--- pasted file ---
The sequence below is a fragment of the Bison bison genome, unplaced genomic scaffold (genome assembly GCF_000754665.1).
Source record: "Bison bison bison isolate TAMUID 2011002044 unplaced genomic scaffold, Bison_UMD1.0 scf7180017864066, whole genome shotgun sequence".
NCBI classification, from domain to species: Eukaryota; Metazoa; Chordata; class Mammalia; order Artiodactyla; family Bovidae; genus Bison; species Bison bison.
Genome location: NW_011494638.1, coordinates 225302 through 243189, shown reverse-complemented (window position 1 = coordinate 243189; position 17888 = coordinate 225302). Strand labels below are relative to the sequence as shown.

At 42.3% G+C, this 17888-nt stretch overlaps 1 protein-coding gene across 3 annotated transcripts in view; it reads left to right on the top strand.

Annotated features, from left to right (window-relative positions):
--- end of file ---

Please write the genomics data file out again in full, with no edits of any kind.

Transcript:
The sequence below is a fragment of the Bison bison genome, unplaced genomic scaffold (genome assembly GCF_000754665.1).
Source record: "Bison bison bison isolate TAMUID 2011002044 unplaced genomic scaffold, Bison_UMD1.0 scf7180017864066, whole genome shotgun sequence".
NCBI classification, from domain to species: Eukaryota; Metazoa; Chordata; class Mammalia; order Artiodactyla; family Bovidae; genus Bison; species Bison bison.
Genome location: NW_011494638.1, coordinates 225302 through 243189, shown reverse-complemented (window position 1 = coordinate 243189; position 17888 = coordinate 225302). Strand labels below are relative to the sequence as shown.

At 42.3% G+C, this 17888-nt stretch overlaps 1 protein-coding gene across 3 annotated transcripts in view; it reads left to right on the top strand.

Annotated features, from left to right (window-relative positions):